How tech companies are using their stocks to pay for mergers and acquisitions


For several years now we have seen a boom in the capitalization of tech companies. And in 2020-2021, the growth in the value of their shares is fueled by government plans to support the economy. As a result, new money comes to the stock market, which increases the capitalization of tech companies.

For example, 39.5% of merger and acqusition deals used stocks last year, compared to 27% in 2019. And there is no reason for this trend to stop in 2021.

The reason is that tech stocks are on the rise, so companies prefer to get big company stock rather than cash. Now the difference between stocks and earnings is one of the highest in history (after the dot-com bubble) and this fuels the use of stocks instead of cash in acquisitions.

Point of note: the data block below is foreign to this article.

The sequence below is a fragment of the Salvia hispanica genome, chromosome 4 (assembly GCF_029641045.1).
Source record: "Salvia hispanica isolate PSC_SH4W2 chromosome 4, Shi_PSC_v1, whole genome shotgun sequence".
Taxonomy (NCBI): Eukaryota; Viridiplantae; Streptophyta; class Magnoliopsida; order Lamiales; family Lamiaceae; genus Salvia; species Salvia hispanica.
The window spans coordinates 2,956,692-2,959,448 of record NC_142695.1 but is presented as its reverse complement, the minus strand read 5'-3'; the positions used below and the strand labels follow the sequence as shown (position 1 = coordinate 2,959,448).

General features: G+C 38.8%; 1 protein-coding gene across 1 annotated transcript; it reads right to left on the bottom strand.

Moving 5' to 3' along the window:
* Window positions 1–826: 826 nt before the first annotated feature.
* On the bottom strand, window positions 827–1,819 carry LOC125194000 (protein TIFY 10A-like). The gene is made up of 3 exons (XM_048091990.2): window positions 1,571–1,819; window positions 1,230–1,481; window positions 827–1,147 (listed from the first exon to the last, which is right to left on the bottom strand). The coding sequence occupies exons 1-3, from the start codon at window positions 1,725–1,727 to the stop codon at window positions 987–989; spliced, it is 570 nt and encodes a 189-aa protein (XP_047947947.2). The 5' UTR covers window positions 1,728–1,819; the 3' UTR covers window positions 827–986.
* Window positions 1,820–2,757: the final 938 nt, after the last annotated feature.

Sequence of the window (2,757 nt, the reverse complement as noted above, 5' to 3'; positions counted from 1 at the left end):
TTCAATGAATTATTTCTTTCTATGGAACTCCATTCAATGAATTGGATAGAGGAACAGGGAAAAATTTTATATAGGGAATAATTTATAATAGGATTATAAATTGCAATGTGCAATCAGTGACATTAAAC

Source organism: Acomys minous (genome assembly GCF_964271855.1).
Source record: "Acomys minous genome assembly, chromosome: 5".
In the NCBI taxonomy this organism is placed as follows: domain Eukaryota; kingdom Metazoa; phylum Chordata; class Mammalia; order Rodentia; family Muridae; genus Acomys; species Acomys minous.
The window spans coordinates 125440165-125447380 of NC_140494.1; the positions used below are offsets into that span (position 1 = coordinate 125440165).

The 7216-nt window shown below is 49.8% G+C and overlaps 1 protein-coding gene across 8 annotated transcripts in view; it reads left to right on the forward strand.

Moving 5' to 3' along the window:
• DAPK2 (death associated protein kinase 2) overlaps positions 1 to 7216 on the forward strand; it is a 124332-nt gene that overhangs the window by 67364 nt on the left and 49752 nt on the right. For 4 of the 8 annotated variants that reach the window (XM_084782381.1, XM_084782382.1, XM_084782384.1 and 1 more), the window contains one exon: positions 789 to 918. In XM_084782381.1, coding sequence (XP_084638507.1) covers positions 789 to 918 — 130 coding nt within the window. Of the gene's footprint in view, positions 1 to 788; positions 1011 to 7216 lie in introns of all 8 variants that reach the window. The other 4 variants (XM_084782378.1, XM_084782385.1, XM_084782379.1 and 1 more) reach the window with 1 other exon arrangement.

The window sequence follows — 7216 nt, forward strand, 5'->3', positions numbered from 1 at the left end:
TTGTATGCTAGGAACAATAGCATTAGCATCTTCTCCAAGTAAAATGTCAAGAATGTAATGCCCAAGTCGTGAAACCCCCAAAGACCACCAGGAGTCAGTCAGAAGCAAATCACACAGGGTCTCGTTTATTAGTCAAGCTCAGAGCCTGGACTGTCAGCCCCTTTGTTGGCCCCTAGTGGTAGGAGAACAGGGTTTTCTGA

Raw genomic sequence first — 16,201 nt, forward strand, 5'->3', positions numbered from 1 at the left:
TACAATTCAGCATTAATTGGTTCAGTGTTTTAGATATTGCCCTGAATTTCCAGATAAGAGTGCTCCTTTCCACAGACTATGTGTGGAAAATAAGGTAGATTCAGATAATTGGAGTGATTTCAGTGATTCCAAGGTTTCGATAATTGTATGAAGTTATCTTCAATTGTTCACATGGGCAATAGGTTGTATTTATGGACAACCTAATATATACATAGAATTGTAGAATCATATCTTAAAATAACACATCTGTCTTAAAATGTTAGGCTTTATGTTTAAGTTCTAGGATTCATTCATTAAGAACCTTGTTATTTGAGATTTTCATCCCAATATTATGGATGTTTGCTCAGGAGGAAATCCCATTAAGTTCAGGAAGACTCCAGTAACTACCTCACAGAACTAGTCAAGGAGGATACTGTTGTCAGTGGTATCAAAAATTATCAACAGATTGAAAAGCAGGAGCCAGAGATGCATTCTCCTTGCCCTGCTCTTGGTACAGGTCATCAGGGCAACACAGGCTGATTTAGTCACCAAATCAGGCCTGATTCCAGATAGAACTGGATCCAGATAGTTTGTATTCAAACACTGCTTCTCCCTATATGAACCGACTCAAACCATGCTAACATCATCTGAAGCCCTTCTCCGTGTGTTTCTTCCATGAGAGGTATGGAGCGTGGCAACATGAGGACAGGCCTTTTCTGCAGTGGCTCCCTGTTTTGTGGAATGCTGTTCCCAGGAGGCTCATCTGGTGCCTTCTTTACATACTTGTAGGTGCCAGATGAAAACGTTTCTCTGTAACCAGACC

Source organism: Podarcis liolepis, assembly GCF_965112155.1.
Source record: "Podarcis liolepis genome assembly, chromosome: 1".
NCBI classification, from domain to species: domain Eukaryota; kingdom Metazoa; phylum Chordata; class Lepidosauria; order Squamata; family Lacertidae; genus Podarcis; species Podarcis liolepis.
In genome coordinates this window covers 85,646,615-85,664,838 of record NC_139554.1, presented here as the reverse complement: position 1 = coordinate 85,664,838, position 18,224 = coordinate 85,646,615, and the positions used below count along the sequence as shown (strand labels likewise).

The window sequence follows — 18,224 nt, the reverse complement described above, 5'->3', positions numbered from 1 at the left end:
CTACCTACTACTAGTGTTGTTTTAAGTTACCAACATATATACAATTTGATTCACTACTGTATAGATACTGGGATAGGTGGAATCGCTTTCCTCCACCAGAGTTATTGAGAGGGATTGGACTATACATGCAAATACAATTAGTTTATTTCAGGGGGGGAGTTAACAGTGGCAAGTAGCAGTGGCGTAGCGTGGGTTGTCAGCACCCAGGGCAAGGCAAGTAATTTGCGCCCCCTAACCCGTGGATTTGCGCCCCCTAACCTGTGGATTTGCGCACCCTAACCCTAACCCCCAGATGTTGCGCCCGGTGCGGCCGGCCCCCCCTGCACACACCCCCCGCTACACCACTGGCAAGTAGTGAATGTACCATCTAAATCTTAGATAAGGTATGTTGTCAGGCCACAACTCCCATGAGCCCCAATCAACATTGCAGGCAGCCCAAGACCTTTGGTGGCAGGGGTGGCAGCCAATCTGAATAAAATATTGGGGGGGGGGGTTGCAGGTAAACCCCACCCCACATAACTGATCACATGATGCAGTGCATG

Why tech companies are using stocks instead of cash for acquisitions?

Buyer companies prefer to use their stock instead of cash because it allows them to reduce their risk. They don’t just pay the fair price of the selling company, but make it participate in profits and losses.

As a result, this further boosts the share price of tech companies, which get to buy the companies they are interested in not for cash, but using their stock.

Given the ever-increasing stock buybacks, the big companies have enough shares and they can conduct mergers and acquisitions without issuing new shares (which would collapse their price).

And in the medium term, this could lead to a bubble even bigger than the dot-com bubble of the early 2000s.


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